1. That’s so good to hear.  It sounds like your relationship with alcohol has permanently changed.  I am hoping for the same.  Actually, I am confident that the same will happen for me.  This is one of the things that I love about blogging.  My level of accountability is so much greater.  I know that my body and my mind are going to love these changes, too. 

      I have a lot of potential challenges (that could result in slip-ups) on the horizon.  December is chock full of those.  I look forward to testing my strength of will and coming out victorious.  <3

  2. The good news is that you know yourself better now than before and that you know life is more or less about learning about yourself. I have always found that it’s better not to have hard and fast rules about most things, why set ourselves up for a perceived failure caused by our own “rule making”?
    I believe in applying the moderation rule, all things in moderation. I decided many years ago that I did not want to drink hard liquor as it isn’t all that good for you, even in moderation. However, I have no problem with having some margarita once or twice a year when visiting someplace like Jimmy Buffett’s. 
    I usually have a glass of red wine every evening with dinner and may have 2 glasses if we’re out for a special occasion. I might have one beer a month after mowing the lawn and treat myself to a nice cool one.
    Do I have rules about these? Nope, not really, I think the number one rule for me is to do things that are healthy in general and not worry about the little things. 

    If doing rules and challenges help you through the rough spots, then by all means make those rules. As you grow more confident in yourself and your ability to trust your judgement, you will be able to kick those rules to the curb as you will know the best thing for yourself on a daily basis.

    Take care.

    1. Thank you, Lou!  You are such an inspiration.  If I had your strength of will I would not need to set challenges for myself.  It still amazes me how you get up every morning at 3:30 am, workout, and still have the energy to do all of the good things that you do on a daily basis!  I aspire to one day have your discipline (or maybe something close to it!).  Thank you for inspiring me.  <3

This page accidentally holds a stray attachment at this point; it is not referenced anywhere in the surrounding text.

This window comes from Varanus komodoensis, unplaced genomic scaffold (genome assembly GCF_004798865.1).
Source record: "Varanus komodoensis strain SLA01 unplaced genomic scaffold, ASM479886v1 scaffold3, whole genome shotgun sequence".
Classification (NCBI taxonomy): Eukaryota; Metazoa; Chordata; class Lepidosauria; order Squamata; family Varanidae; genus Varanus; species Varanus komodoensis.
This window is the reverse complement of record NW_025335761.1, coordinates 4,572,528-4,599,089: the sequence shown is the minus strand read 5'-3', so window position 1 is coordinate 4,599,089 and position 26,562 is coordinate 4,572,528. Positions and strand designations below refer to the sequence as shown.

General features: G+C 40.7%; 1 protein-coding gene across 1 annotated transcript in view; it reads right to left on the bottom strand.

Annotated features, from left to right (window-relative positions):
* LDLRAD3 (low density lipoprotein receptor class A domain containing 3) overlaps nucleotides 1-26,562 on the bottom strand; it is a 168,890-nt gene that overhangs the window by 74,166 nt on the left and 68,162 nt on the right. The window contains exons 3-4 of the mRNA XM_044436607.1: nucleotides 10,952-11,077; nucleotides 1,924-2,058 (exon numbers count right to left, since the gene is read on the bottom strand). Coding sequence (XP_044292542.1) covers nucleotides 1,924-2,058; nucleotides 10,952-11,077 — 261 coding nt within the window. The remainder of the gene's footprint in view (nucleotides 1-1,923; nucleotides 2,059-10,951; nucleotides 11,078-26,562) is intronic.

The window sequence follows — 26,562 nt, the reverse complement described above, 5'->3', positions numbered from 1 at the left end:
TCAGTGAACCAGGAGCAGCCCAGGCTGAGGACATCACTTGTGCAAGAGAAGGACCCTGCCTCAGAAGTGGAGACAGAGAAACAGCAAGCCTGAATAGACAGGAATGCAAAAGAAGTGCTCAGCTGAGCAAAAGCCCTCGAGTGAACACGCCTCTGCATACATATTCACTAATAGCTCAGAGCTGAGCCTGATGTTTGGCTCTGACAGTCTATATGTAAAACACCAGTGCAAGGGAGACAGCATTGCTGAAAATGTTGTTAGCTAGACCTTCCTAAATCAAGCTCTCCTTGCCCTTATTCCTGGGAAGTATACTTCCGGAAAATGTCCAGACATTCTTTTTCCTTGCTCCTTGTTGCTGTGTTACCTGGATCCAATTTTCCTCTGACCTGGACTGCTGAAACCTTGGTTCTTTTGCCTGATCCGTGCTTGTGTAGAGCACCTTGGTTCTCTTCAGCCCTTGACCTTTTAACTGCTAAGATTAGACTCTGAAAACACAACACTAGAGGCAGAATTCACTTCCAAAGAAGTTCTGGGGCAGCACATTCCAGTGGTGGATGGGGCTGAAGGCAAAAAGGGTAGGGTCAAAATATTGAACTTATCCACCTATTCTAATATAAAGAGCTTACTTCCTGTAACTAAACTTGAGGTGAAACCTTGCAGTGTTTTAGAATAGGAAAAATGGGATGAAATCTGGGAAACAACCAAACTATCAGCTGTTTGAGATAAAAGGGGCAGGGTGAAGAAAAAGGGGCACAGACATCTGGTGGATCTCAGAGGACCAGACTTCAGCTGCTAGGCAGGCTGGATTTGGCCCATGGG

3. I am so proud of you Dena!! You are allowed to have slip up’s because you are human. I’m impressed you had so few. I drink frequently and I can only imagine how hard it was! You have inspired me. I gave up alcohol for 40 days once for this health challenge I did. It changed my views on drinking but has time passed I got back to my old ways… Stay with it! I see transformation coming your way!

    1. Aw, thank you so much, Meg!  I’ve really been put to the test this week as I’ve attended TWO evening holiday parties (one was open bar!!).  The excellent news is that I passed the test with flying colors having no more than 2 drinks at either party. 

      And what’s better is that I didn’t even WANT to.  I know that my relationship with alcohol has changed.  Now to make it a LASTING change.  ;]

  4. Dear Dena,

    I love your honesty – it always inspires honesty within myself.
    I don’t think you should be so hard on yourself. That you slipped up a couple of times is okay – you are human after all. The most important thing in this life is that we learn. And I truly believe that we learn best from the mistakes we make, they make us grow.

    Keep going and don’t fight yourself. You are a truly wonderful woman!

    Lots of love, Kathy

    1. Thanks, Kathy!  I’ve really been put to the test this week
      as I’ve attended TWO evening holiday parties (one was open bar!!).  The
      excellent news is that I passed the test with flying colors having no
      more than 2 drinks at either party. 

      And what’s better is that I
      didn’t even WANT to.  I know that my relationship with alcohol has
      changed.  Now to make it a LASTING change.  ;]

    1. Thanks, Clare!  Things have been going so well since the end of the challenge.  I feel like I learned so much & I feel deeply changed.  I will work to make sure that this positive shift remains.  xo

  5. Dena, I love this post. It is written with such honesty and grace, about a topic that I know is dear to your heart. Thank you for posting challenges for yourself and never being afraid to share the results. I admire you.